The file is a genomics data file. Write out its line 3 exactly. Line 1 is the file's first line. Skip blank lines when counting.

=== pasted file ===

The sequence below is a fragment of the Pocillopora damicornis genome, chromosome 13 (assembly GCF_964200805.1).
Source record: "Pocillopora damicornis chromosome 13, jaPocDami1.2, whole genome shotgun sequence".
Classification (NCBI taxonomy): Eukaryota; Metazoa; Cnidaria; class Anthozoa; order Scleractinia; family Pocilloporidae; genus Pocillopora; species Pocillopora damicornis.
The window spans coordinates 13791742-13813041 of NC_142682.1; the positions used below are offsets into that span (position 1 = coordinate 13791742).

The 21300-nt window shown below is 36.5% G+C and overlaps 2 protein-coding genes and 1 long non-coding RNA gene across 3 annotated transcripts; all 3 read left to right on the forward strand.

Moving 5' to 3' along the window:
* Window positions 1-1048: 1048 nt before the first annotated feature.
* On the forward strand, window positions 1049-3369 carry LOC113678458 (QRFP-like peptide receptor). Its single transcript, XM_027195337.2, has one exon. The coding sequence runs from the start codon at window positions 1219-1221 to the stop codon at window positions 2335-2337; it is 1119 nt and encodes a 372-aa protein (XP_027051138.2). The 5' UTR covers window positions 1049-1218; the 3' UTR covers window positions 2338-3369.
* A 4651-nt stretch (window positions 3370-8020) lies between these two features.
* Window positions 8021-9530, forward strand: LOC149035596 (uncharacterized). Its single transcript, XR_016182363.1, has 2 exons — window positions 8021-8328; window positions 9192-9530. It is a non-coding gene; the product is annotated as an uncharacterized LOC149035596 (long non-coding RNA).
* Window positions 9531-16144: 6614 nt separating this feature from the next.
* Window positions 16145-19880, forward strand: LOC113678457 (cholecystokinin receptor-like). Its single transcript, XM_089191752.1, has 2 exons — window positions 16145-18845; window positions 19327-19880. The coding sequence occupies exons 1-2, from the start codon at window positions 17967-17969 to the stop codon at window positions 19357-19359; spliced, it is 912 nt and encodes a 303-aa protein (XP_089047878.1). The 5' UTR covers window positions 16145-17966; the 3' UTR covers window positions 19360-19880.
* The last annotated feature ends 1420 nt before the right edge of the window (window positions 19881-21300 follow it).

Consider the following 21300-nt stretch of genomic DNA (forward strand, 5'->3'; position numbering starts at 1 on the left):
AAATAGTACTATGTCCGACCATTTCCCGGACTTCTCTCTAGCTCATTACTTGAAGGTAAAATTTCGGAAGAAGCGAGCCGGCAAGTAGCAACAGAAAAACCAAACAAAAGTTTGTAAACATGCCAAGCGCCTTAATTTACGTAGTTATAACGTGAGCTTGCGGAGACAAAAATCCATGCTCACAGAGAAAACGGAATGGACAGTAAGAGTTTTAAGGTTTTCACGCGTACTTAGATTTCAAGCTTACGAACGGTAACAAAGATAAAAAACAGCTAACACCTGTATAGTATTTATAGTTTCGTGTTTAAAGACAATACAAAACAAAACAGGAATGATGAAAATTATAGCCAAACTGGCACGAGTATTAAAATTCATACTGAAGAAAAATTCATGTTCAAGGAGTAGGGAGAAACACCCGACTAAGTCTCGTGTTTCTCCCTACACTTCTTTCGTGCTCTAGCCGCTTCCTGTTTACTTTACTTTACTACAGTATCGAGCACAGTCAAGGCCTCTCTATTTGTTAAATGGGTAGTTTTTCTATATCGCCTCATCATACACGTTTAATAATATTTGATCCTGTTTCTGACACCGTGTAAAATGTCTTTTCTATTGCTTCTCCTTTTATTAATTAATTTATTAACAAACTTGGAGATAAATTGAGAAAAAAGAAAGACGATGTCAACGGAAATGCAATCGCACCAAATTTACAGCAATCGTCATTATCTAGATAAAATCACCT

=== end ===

Classification (NCBI taxonomy): Eukaryota; Metazoa; Cnidaria; class Anthozoa; order Scleractinia; family Pocilloporidae; genus Pocillopora; species Pocillopora damicornis.